"Such claims to all but the patient, moderate Chinese, would otherwise have remained idle and unproductive. In towns and cities we have washmen and cooks, who to some extent compete with imported servants from Europe, and this is about the only competition which some 50,000 peaceable, patient, and industrious Chinese immigrants have, thus far, produced in California. Surely if this declared evil were doubled, or magnified tenfold, it need not create alarm in the breasts of cautious and fearful citizens.
“We have about 80 Chinamen working in the Mission woollen factory, which by reason of their cheap labor is able to find employment for some 70 white men. With high rates of labor, this valuable enterprise could not be prosecuted in this State."
* “With cheap labor we could supply all our own wines and liquors, besides sending large quantities abroad.”
"It is charged that the Chinese demoralize the whites. We cannot find any ground for the allegation. We adopt none of their habits, form no social relations with them, but keep them separate and apart, a distinct, inferior race. They work for us; they help us build up our State by contributing largely to our taxes, to our shipping, farming, and mechanical interests, without to any extent entering these departments as competitors; they are denied privileges equal with other foreigners; they cannot vote, nor testify in courts of justice, nor have any voice in making our laws, nor mingle with us in social life. Certainly we have nothing to fear from a race so contemned and restricted; on the contrary, those Chinamen who remain here are educated to our standard.”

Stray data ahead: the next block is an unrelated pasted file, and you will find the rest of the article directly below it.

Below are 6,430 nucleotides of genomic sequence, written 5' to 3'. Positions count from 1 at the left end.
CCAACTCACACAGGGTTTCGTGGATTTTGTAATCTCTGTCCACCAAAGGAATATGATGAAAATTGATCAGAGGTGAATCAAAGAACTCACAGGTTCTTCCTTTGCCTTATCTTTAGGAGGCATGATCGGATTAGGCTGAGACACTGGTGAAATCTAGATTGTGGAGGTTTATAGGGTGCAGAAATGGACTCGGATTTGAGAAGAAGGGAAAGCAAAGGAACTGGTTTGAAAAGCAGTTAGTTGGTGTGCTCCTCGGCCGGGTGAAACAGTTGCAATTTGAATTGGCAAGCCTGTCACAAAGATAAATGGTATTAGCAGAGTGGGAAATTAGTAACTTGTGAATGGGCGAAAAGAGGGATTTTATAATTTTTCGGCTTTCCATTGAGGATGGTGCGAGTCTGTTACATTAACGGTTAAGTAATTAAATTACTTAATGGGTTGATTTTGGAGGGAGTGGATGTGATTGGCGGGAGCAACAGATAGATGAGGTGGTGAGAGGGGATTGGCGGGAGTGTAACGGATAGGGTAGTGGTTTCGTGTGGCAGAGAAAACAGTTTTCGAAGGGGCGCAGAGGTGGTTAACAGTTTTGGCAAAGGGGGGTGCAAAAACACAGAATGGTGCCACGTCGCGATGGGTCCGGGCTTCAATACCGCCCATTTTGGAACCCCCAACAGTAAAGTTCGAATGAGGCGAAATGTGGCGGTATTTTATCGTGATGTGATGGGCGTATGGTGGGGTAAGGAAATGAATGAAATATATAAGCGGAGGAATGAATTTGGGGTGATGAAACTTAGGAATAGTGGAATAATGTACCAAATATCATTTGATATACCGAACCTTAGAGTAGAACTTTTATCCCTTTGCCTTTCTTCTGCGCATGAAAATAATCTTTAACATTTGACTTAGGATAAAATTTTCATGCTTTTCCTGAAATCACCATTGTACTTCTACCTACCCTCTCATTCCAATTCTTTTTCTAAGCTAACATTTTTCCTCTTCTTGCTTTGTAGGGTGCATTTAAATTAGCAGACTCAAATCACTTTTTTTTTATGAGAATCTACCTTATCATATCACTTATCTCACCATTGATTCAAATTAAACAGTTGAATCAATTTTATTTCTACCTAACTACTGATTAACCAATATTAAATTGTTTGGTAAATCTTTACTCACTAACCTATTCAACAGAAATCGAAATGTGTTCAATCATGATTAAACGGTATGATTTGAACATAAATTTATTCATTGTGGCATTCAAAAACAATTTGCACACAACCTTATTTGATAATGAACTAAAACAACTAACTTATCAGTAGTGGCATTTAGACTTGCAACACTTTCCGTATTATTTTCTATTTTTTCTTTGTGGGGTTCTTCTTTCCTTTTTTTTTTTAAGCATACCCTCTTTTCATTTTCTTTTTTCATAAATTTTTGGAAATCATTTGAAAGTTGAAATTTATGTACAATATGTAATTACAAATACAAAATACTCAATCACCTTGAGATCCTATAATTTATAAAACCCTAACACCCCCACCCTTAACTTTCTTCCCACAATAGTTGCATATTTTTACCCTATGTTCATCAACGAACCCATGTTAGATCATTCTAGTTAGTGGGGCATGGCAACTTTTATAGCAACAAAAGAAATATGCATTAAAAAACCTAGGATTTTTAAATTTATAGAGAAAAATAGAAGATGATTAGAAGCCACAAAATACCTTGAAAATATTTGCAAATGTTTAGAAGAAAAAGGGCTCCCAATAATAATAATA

“ The practice of Chinese prostitution by their women is as abhorrent to their respectable merchants as it is to us. They have made several efforts to send these women